On Repeat: How Patterns Kickstart Algebraic Reasoning
Updated: May 4, 2022
Remember all that x and y stuff from high school algebra class? Did you know the foundation for that type of abstract reasoning begins long before our angsty teen years? Even if kids are still using a sippy cup, they're ready to seek out and use patterns to make sense of things!
Algebraic reasoning is all about identifying relationships and generalizing those ideas to new situations or elements.
Think about your day and how much of it is spent effortlessly following patterns you’ve established--scrambling eggs, filling your gas tank, sorting emails.
Kids have their own patterns, too. Arriving in the classroom, putting away their backpacks, following established classroom schedules and routines—all activities they can probably follow in a predictable and comfortable pattern of muscle memory and brain automaticity.
When they have a substitute teacher, the students are the ones who tell that adult how it's done. They can generalize to the presence of a different grown-up and apply previous experience to a related situation. That’s the type of generalized thinking that’s inherent in algebraic reasoning.
Algebraic Reasoning as We Grow
When children look for, create, and analyze patterns and relationships, they can apply their reasoning processes in increasingly abstract ways.
Here are 4 ways algebra develops in early childhood.
Algebraic thinking begins in preschool when kids practice recognizing and creating patterns in colors, shapes, sounds, and movements.
2. Numerical Relationships
In kindergarten, they begin to explore numerical relationships like those found in skip-counting.
3. Functional Relationships
Elementary kids explore functional relationships such as the number of bicycles in a bike rack and the corresponding number of wheels.
4. Missing Addends & Place Value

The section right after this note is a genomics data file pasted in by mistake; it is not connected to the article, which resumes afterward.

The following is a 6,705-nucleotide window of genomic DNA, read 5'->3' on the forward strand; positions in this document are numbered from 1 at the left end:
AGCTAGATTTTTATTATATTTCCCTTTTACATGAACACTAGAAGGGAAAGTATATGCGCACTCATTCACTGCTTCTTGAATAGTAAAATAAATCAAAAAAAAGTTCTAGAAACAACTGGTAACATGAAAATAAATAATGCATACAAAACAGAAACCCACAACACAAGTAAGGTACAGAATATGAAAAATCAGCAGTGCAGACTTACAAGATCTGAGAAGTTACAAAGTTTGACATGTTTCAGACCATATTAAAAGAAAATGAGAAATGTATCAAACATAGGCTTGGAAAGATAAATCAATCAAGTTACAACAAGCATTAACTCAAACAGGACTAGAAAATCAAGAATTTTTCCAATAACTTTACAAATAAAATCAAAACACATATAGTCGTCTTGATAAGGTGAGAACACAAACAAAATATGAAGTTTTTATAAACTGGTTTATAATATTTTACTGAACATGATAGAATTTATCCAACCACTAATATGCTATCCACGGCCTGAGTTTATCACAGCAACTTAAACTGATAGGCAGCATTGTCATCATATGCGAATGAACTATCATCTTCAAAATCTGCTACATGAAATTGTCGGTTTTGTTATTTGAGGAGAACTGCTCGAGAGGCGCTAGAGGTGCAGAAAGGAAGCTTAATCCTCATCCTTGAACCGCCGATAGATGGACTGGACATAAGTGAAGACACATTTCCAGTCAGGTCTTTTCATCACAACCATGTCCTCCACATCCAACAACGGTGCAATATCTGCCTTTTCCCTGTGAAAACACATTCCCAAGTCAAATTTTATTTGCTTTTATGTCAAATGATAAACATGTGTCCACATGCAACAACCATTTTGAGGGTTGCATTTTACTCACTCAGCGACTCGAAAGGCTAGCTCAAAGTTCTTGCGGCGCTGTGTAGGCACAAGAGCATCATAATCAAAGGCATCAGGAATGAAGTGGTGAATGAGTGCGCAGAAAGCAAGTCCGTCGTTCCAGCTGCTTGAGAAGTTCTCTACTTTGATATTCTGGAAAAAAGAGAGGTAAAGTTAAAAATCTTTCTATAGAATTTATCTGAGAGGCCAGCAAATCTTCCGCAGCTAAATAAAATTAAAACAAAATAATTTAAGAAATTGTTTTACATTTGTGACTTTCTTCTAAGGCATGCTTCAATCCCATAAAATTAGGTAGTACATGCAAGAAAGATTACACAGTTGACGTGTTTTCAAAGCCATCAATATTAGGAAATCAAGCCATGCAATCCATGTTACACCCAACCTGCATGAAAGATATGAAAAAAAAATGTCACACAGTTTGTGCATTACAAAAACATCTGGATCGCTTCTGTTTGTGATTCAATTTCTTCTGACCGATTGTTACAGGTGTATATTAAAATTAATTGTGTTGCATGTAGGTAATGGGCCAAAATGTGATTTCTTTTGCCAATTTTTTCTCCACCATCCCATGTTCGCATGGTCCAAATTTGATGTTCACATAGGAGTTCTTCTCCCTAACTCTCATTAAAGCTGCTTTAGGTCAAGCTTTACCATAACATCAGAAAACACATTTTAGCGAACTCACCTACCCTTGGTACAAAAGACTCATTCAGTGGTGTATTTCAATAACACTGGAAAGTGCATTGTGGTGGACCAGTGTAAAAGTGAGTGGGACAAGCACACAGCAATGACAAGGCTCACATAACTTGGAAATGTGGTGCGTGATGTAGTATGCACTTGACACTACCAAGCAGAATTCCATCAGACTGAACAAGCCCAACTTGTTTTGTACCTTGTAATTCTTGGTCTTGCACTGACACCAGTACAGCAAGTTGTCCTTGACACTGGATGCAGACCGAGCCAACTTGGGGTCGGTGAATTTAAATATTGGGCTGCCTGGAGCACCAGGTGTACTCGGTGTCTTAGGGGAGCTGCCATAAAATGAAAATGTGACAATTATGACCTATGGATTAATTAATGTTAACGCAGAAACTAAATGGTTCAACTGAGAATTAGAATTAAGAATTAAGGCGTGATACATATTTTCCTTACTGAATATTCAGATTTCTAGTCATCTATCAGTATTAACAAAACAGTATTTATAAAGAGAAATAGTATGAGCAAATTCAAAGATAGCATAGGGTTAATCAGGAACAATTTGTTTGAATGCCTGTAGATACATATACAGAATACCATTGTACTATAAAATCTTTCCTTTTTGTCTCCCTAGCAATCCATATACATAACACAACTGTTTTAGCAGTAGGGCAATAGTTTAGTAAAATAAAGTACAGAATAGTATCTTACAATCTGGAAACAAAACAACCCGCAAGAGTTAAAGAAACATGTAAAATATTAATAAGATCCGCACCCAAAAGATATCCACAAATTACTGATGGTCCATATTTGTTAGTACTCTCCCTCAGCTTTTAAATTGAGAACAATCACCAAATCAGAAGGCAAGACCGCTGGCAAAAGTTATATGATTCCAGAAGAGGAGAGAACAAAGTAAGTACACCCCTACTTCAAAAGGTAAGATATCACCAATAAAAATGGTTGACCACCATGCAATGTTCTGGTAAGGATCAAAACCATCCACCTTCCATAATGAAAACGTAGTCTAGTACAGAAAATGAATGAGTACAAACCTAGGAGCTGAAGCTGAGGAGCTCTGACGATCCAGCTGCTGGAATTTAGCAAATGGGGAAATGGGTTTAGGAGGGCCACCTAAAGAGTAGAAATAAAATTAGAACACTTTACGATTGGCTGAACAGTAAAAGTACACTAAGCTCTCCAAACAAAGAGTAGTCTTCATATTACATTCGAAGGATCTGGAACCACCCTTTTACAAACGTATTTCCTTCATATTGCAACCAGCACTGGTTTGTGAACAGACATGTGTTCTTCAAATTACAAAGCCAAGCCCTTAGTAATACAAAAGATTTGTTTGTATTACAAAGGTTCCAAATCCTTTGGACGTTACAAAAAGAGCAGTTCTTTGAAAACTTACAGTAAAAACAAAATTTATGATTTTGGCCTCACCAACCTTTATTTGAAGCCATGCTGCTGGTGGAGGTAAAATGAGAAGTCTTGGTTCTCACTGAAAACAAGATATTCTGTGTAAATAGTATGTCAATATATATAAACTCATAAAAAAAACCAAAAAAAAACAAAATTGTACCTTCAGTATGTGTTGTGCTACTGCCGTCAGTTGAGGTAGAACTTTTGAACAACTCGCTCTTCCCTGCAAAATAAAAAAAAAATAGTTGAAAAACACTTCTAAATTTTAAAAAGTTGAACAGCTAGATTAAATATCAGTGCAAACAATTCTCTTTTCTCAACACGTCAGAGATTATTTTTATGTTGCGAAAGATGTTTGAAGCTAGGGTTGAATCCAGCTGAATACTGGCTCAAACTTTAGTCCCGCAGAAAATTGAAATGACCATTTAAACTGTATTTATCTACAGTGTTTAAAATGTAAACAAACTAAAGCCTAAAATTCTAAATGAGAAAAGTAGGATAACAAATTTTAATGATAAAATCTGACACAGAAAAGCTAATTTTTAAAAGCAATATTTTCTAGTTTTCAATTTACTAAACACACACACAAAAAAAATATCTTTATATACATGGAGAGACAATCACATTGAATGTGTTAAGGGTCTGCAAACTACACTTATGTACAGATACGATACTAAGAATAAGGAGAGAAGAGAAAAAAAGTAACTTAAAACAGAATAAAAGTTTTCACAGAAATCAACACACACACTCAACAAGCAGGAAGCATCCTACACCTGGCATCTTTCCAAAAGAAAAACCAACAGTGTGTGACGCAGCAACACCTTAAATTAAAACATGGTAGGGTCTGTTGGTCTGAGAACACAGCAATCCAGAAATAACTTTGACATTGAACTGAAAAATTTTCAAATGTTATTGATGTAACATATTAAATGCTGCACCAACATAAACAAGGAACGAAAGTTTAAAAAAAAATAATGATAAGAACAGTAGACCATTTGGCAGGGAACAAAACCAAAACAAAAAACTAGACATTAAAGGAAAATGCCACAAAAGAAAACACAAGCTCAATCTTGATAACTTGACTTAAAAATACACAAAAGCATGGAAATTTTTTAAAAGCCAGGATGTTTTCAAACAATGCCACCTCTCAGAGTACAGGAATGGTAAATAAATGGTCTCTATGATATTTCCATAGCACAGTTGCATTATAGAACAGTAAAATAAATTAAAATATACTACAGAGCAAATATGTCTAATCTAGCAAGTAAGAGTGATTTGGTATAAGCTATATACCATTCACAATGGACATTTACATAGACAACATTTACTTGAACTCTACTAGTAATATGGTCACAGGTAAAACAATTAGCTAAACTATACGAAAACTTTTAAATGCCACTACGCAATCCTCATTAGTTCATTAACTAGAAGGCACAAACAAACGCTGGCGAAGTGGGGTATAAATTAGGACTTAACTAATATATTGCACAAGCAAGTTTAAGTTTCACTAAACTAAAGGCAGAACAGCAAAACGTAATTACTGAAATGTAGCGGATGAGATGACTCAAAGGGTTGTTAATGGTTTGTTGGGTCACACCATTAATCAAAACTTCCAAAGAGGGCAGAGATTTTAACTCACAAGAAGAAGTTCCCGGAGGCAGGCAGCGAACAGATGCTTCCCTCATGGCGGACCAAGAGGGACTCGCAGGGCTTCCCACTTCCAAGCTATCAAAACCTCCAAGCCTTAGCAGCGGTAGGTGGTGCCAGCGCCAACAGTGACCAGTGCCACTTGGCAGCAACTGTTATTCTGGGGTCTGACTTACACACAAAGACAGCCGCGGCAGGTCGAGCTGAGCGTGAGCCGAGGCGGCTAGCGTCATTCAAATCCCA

They also use algebra to find missing addends (3 + ? = 9) and explore patterns in place value. For example,
What must we add to 35 to get 45?
To get from 45 to 145?
To get from 145 to 1145?
Repeating patterns are those patterns that have a core that repeats. For example, black-white-black-white-black... We usually start with AB patterns because, well, kids seem to get them pretty easily. They have no trouble supplying the next element in a pattern when you pause and ask. You can do this while you're driving in the car or waiting in line for lunch. "Apple-pear-apple-pear-apple. What comes next?"
Train Tunnel Patterns
Make a repeating pattern with unifix cubes, too. Hide the stick in an empty tissue box with a hole cut in the end. Pull the "train out of the tunnel" slowly and have kids tell the next element in the pattern.
An Order for Teaching Patterns
Don't bog down kids' early experiences by sticking to the old reliable AB pattern. As soon as your kids get the idea, move on. Here's an order that makes sense for introducing and experiencing patterns.
Why do we use letters to name patterns?
One big idea in working with repeating patterns is identifying the core of the pattern--which is also how patterns are named. It's all those ABCs listed above. Kids might be confident telling you it's a black-white-red pattern but when we adults generalize by saying. "Yes, it's an ABC pattern," kids might give us a strange look. There's no A, B, or C there, lady! You’re crazy! Don't worry, Pattern Dance to the rescue!
Here are three patterning activities your kids will love.
This is one of my favorite activities to help kids make sense of the letters we use to identify a core or name a pattern and how patterns can be generalized to new elements--in this case, new movements.
How to play Pattern Dance